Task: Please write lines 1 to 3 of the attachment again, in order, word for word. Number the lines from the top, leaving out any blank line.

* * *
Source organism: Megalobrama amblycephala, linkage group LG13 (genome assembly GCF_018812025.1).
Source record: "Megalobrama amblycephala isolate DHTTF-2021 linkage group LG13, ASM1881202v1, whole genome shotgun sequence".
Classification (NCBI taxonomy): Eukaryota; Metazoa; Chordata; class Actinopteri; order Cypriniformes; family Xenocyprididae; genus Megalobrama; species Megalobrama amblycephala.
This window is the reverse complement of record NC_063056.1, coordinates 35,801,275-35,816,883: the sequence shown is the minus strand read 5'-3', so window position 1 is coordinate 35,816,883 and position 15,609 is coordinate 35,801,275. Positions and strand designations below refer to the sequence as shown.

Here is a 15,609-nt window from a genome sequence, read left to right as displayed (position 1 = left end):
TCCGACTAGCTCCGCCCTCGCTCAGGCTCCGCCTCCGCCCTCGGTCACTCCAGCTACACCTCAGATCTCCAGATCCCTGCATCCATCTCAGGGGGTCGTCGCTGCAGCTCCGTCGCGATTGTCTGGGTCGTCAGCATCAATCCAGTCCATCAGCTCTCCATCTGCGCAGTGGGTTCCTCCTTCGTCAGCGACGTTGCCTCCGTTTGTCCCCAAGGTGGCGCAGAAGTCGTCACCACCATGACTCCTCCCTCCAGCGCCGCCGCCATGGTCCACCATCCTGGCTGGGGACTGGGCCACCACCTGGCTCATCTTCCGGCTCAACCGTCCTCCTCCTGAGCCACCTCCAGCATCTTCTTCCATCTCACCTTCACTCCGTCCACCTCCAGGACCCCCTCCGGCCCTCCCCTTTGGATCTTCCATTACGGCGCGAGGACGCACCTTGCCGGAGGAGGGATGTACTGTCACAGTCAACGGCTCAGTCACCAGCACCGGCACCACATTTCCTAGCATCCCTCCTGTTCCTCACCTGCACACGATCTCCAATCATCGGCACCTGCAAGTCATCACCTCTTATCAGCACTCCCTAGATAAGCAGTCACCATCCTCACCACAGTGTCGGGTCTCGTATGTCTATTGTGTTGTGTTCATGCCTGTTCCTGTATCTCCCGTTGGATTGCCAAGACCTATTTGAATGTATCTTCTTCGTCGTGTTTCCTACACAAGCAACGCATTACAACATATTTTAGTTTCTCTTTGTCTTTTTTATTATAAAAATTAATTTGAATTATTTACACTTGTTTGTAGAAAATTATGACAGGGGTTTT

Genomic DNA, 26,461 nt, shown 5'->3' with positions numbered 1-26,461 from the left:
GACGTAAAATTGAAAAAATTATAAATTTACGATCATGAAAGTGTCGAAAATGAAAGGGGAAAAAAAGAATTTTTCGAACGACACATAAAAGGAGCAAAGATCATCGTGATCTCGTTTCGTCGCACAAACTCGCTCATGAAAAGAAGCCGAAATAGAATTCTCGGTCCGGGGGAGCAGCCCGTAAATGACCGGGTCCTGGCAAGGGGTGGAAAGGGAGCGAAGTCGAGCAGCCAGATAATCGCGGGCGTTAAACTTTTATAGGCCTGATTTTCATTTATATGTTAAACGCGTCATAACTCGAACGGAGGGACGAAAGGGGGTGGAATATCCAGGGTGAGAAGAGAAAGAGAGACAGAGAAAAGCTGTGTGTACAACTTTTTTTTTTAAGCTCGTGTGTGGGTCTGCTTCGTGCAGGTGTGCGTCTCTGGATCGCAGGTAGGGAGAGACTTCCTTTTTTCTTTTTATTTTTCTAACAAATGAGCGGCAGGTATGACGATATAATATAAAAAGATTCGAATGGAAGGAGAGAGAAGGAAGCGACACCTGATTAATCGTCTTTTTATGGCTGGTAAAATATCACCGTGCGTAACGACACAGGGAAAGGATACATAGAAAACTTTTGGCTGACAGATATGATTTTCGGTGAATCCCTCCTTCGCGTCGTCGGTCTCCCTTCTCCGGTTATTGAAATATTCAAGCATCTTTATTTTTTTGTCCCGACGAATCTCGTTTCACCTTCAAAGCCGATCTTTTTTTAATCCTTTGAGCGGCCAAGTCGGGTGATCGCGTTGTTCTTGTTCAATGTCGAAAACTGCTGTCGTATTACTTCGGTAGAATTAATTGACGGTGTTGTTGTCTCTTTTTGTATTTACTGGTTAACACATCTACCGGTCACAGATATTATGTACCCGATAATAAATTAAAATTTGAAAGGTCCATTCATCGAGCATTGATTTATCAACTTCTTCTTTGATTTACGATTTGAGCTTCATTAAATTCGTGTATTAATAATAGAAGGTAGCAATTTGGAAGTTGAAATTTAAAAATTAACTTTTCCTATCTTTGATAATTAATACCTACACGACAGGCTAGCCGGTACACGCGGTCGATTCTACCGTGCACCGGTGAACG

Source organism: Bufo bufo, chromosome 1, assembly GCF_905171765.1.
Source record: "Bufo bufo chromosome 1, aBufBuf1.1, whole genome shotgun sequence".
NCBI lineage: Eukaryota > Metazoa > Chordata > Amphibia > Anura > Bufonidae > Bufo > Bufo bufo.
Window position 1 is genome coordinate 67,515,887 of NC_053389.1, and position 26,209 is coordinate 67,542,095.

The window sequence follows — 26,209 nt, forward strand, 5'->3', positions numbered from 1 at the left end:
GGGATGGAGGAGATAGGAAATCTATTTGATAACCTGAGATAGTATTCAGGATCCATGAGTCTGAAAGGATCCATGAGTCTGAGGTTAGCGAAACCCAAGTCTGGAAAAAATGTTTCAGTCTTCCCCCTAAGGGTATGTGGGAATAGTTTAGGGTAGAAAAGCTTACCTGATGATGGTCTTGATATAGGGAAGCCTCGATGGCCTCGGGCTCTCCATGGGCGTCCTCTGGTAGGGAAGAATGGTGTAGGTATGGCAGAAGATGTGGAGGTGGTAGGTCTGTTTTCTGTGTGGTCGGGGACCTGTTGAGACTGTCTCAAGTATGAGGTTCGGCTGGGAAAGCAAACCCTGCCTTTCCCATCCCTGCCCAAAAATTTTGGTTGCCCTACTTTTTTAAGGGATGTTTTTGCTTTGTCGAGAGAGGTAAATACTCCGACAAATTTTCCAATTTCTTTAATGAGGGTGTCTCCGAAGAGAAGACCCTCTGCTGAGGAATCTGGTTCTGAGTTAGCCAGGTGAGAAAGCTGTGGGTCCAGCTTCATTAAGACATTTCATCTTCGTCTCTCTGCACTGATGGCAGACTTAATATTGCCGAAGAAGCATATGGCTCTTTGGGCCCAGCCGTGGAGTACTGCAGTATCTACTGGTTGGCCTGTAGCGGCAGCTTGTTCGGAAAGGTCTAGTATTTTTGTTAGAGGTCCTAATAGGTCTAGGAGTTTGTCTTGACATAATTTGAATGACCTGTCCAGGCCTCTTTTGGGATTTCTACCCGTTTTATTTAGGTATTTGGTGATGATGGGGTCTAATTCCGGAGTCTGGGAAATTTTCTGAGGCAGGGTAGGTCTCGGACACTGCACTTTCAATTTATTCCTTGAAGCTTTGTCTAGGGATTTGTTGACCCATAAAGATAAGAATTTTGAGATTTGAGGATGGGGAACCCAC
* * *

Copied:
Source organism: Megalobrama amblycephala, linkage group LG13 (genome assembly GCF_018812025.1).
Source record: "Megalobrama amblycephala isolate DHTTF-2021 linkage group LG13, ASM1881202v1, whole genome shotgun sequence".
Classification (NCBI taxonomy): Eukaryota; Metazoa; Chordata; class Actinopteri; order Cypriniformes; family Xenocyprididae; genus Megalobrama; species Megalobrama amblycephala.